Wednesday, October 2, 2013
The Last Neanderthal Clan by Lisa Lareau and Charlie Boring
My first response, before even cracking the spine, was 'Oh! A caveman book! How fun!' I wasn't wrong! This was a captivating and enjoyable read. It's so much more than a 'caveman' book, however.
The time period is absolutely fascinating. Anyone who knows me is aware of my fascination with cannibals. That was a huge bonus for me. It was amazing how these tribes survived. All of them, not just the cannibals. They had to set up these clans and superstitions and reason led them to make decisions that we wouldn't make with the knowledge we have today. There is no sense of security. There is no 'home'. It's the open field and movable tents and scavenging in order to eat. It's praying that deities will protect you and let you live another day. It's having to be the most intelligent and strong. There's a sense of constant peril that follows you throughout the book. It keeps you on your toes because anything can happen.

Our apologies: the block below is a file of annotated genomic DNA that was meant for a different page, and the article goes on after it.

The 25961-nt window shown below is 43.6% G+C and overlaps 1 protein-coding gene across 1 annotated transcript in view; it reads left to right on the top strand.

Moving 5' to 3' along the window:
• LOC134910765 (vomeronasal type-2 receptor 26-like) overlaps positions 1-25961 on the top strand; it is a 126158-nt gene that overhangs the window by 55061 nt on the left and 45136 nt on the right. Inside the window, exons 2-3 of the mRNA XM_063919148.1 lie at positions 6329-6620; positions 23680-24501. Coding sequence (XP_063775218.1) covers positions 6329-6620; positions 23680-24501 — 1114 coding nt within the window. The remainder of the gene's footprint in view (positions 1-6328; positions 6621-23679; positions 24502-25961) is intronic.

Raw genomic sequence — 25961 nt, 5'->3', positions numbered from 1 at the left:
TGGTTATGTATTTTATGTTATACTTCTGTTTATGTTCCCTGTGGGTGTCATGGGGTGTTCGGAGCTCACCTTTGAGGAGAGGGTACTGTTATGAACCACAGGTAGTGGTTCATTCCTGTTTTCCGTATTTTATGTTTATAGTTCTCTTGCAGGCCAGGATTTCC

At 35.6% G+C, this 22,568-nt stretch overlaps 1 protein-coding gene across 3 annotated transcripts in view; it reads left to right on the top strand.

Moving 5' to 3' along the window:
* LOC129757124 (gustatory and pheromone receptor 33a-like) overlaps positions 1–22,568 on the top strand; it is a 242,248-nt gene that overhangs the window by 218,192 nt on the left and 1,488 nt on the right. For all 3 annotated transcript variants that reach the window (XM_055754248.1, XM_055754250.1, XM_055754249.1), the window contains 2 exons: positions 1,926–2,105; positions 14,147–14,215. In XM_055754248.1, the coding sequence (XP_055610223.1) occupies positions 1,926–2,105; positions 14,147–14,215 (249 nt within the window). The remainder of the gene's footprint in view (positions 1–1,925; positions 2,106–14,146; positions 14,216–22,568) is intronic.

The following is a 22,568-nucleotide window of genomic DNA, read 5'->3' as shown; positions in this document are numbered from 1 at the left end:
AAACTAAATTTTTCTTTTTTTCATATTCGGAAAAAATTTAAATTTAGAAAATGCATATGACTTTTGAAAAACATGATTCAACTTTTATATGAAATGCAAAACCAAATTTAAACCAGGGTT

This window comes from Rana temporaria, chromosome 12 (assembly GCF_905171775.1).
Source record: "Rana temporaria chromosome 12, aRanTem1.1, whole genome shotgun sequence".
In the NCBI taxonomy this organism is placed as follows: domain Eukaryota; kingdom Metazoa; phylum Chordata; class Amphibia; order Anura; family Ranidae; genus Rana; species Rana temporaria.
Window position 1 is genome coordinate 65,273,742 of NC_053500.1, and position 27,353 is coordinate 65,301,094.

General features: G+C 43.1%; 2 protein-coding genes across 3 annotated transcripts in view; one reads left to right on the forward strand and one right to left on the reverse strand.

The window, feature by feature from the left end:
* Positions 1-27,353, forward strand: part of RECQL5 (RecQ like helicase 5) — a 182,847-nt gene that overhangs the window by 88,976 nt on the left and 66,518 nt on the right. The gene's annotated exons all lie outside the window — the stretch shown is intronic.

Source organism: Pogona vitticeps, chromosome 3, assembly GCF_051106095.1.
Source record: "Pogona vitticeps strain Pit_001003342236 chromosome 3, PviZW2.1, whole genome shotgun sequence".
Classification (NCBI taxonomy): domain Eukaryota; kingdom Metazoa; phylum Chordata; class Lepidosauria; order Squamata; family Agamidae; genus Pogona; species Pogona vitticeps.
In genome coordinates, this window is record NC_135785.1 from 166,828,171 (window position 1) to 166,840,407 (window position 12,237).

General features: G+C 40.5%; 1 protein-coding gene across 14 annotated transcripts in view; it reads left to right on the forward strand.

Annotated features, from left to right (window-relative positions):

As for the characters, I found myself completely immersed in each generation. Though this is Raka's story, it starts long before him. The people are alive and you feel a kinship with them. All of their hopes and fears are laid bare for you, as the reader, to grab onto and make your own.
Normally, I'm a dialogue junkie, but you'll not find dialogue here. People communicate with each other in a different way. It was actually calming to read without hearing voices in my head.
My only complaint with this book is Charlie. No, not the author Charlie, but the low life Charlie who in fiction is writing the story. Every time we stepped out of the Neanderthal world and back into today's society to found out how Charlie was doing on his research, I felt like I was being ripped out of my skin. It doesn't happen too often, but I found it annoying and unnecessary.
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